However, although the orders in council are not subject to the regulatory examination process under the Statutory Instruments Act, the Department of Justice reviews the orders using the criteria set out in subsection 3(2) of that act, in its capacity as legal adviser to the Clerk of the Privy Council. These criteria include a review of the orders for consistency with the Canadian Charter of Rights and Freedoms.
In response to parts (g) and (h), as set out in the Quarantine Act, the statutory purpose of the act is to protect public health by taking comprehensive measures to prevent the introduction and spread of communicable diseases in Canada. The associated orders in council are also aimed at achieving this purpose of the act. In accordance with the act, the orders do so by imposing prohibitions or conditions on the entry of persons entering Canada, with the aim of protecting the public health of people in Canada.
The public health assessment of the measures introduced under the OICs is primarily undertaken by the Public Health Agency of Canada, including in consultation with other government departments or agencies as may be appropriate.
When issuing the order in council, the government publishes an explanatory note that accompanies each OIC. The explanatory note provides background information and rationale for the measures imposed in the orders. The explanatory note may provide further information outlining the basis for the various measures that have been introduced via the orders. As explained above, one of the main focuses of the measures is to protect the public health of Canadians.
Being provided periodically with each order that is made, the explanatory note is published in the Canada Gazette within 23 days of date that the order is made.Question No. 346—Mr. Brad Vis
With regard to the AgriDiversity Program administered by Agriculture and Agri-Food Canada: (a) how many applications were received in 2021; (b) how many projects were successful and received funding in 2021; (c) how many projects in (a) and (b) were to support African and Black Canadian work in 2021; and (d) what are the details of all projects in (c), including, for each, the (i) location, (ii) project description, (iii) amount of federal contribution, (iv) start date, (v) projected completion date?Hon. Marie-Claude Bibeau (Minister of Agriculture and Agri-Food, Lib.)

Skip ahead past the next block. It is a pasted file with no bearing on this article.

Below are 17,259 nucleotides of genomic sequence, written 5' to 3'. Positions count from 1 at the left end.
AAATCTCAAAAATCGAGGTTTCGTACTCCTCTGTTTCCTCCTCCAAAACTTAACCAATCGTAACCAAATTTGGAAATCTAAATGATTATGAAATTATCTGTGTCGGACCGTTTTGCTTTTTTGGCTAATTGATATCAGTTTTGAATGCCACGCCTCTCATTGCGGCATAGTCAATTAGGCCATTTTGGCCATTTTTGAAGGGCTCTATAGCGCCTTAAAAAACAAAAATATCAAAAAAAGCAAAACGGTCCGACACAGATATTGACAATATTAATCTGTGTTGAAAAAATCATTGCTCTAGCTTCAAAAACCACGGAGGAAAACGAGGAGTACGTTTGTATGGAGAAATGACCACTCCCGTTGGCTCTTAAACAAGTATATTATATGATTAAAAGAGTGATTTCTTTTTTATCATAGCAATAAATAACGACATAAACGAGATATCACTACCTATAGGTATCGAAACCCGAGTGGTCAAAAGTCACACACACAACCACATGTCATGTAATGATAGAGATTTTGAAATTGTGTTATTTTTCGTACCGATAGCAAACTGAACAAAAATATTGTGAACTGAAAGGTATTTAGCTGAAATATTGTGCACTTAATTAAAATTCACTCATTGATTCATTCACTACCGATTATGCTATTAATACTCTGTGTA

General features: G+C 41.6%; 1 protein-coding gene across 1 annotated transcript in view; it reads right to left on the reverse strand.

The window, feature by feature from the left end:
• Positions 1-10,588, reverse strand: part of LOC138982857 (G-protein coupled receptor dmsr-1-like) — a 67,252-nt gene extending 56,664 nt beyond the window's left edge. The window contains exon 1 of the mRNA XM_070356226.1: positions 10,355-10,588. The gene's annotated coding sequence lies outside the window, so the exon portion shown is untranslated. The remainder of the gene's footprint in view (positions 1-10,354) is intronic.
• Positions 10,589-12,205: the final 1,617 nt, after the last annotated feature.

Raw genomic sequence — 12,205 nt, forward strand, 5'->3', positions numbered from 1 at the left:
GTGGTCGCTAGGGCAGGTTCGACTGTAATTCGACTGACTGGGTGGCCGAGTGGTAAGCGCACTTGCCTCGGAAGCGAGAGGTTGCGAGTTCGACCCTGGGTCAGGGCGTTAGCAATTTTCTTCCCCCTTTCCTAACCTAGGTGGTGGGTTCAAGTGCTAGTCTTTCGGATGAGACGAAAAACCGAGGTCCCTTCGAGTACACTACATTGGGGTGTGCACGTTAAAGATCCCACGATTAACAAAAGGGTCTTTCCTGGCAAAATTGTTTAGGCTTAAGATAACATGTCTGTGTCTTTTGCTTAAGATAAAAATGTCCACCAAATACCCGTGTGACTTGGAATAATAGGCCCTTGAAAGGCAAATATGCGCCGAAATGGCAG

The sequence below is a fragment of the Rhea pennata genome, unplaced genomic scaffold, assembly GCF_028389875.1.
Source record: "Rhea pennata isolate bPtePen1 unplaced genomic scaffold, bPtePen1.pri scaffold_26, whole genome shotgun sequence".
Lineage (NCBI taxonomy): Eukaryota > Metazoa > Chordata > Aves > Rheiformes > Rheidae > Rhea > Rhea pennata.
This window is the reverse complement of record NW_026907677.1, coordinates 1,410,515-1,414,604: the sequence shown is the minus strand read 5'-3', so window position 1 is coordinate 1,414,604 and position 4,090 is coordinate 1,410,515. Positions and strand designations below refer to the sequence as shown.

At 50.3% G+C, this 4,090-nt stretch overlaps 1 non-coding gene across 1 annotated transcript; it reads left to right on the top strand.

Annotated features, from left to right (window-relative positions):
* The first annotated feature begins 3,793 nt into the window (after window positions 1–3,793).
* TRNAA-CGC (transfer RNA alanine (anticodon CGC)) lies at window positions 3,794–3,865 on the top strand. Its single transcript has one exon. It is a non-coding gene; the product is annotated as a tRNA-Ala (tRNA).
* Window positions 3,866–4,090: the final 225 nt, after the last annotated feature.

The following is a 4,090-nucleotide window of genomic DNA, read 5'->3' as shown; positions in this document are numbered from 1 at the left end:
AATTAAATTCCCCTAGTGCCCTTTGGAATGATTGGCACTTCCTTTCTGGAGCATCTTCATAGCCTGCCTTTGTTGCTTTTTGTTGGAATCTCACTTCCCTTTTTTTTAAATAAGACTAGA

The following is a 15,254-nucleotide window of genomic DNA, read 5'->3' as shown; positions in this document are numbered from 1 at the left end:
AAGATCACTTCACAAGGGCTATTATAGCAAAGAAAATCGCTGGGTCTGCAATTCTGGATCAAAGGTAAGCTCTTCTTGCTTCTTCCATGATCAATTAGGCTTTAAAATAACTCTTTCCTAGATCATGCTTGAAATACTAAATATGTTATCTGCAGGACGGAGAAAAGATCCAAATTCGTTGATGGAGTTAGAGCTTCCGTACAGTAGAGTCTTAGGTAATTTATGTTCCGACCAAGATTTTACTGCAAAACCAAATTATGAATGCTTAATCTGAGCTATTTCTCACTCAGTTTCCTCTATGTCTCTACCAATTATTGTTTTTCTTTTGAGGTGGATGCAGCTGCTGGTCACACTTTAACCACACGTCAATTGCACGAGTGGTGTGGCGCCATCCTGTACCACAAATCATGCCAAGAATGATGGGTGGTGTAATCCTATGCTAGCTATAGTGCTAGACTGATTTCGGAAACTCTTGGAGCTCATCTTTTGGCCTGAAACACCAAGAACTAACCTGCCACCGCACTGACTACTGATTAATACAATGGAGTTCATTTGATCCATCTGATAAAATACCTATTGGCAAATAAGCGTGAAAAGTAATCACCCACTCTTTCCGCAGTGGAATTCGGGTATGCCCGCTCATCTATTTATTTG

Mr. Speaker, with regard to part (a) of the question, 10 applications were received in 2021.
Regarding part (b), three projects were successful and received funding in 2021.
Regarding part (c), two applications related to part (a) were to support African and Black Canadian work.
In response to part (d), information for applications that have not received funding are submitted in confidence and the details of the project could reveal the identity of the third party or organization without their expressed consent.Question No. 349—Mr. Jasraj Singh Hallan
With regard to the applications for the resettlement of refugees from Afghanistan, submitted to Immigration, Refugees, and Citizenship Canada (IRCC): (a) how many applications were filed under the special immigration program for Afghan nationals, and their families, who assisted the Government of Canada; (b) how many of the applicants in (a) remain in Afghanistan; (c) how many applicants in (a) have been refused; (d) how many applicants in (a) have come to Canada; (e) what is the breakdown of (d) by month, since July 2021; (f) how many applications submitted under the Special Immigration Measures (SIM) program, the Afghan humanitarian Government-Assisted Refugees (GAR) program, as well as the Afghan humanitarian Privately Sponsored Refugees (PSR) program have yet to be processed by IRCC; (g) what is the average amount of time that those applications in (f) have to wait before being processed; (h) how many applications submitted under the SIMs, GARs, and PSR have completed biometrics; (i) how many government employees have been working on applications filed under the SIMs since July 2021; (j) what is the breakdown of (i) by month, from July 2021 to February 2022; and (k) how many IRCC employees were in Afghanistan from August 15 to 27, 2021?Ms. Marie-France Lalonde (Parliamentary Secretary to the Minister of Immigration, Refugees and Citizenship, Lib.)
Mr. Speaker, with regard to (a), as of February 16, 2022, approximately 14,840 persons’ applications have been received under the special immigration program for Afghan nationals and their families who assisted the Government of Canada.
With regard to (b), of the applications in process under the special immigration program for Afghan nationals and their families who assisted the Government of Canada, approximately 7,125 persons’ applications are from clients who remain in Afghanistan, based on information provided.
With regard to (c), fewer than 10 persons’ applications were refused through the special immigration measures program.
With regard to (d), members may refer to the website for the latest key figures, at https://www.canada.ca/en/immigration-refugees-citizenship/services /refugees/afghanistan/key-figures.html.